The Score Awakens

I may have gone a little too far this time.

I have not been content to merely listen to the soundtrack to Star Wars The Force Awakens while driving around to all my students (let me tell you, I kind of wish my car automatically played the Star Wars Main Theme every time it turned on and, you know, blasted it from exterior speakers.  Yes, every time I turned it on.).  Over the past week or so, I’ve actually sat down and started a really rough draft of a sort of listening map for the entire score.

I don’t cite my sources in the paper, partially because some of the info is common knowledge (I mean, if you don’t know that it’s called The Force Theme or Han Solo and the Princess I don’t know if we  can be friends anymore), and also partially because I can’t really confirm an exact source.   Wikipedia has a good page on the Star Wars themes (and also doesn’t cite sources), and an article from Mashable actually helped me sort out a few of the newer themes (and confused me on a few others, ha!).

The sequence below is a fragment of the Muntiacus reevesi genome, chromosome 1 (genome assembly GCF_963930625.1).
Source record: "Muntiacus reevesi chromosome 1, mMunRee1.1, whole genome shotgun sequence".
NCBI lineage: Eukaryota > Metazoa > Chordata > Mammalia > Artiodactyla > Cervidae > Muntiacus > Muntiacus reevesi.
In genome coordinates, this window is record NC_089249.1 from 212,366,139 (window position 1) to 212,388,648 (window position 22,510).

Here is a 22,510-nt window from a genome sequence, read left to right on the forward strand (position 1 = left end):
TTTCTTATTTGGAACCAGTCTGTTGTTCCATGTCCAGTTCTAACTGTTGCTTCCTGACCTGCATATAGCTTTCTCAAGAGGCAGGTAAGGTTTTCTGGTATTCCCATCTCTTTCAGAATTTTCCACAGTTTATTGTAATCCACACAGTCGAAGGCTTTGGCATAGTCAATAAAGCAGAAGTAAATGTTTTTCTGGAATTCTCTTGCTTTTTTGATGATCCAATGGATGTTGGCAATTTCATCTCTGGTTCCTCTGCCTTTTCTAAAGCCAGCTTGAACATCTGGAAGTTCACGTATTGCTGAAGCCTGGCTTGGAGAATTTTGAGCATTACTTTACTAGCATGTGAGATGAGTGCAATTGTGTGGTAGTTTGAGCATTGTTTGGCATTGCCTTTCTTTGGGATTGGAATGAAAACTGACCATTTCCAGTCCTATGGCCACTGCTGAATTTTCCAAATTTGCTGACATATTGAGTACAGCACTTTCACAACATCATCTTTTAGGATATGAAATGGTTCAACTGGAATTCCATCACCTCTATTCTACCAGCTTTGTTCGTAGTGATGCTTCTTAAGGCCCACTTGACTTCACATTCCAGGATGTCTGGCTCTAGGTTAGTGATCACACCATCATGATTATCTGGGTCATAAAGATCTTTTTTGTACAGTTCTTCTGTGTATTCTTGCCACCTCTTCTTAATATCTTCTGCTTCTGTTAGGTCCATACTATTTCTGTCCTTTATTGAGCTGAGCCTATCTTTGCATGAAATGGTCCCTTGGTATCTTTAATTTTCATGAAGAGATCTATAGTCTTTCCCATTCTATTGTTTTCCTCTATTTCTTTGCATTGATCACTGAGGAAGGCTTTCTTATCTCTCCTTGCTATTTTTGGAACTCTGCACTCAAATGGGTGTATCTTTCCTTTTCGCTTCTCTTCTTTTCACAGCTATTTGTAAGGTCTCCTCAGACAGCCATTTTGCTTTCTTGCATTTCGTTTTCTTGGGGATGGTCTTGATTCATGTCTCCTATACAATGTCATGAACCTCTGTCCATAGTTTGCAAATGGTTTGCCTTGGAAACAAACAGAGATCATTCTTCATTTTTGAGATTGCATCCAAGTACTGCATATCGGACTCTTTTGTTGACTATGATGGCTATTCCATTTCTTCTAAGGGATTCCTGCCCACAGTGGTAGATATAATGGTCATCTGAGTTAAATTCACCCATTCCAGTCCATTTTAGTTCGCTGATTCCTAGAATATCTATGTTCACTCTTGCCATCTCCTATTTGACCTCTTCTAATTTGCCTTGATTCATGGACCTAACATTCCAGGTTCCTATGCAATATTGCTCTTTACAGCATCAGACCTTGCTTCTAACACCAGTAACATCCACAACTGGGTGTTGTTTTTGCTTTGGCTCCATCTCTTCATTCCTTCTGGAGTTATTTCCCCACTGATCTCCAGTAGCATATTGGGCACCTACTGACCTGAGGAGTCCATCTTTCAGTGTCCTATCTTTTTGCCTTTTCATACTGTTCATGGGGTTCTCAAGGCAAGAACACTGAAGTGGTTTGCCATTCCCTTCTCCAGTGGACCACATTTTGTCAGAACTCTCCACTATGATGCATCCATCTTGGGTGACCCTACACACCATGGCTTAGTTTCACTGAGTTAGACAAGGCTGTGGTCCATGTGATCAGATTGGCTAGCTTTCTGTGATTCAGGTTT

This is also far from finished and far from perfect.  I’ll actually be out at the theater tomorrow with my listening map in hand to see how my notes match up with the action on screen, and if the action can help clue me in to what some of the themes and motifs might be associated with.  (For example, I have one cue that I keep referring to as “desert music” because it reminds me of a music cue from the original trilogy whenever the characters are on Tatooine).

I’m sharing this for any other geeky music or Star Wars fans out there who may be interested in this work.  I’d be so happy to hear your thoughts and comments on the listening map!  Maybe there’s something that I got wrong, or maybe something you’ve got a question on!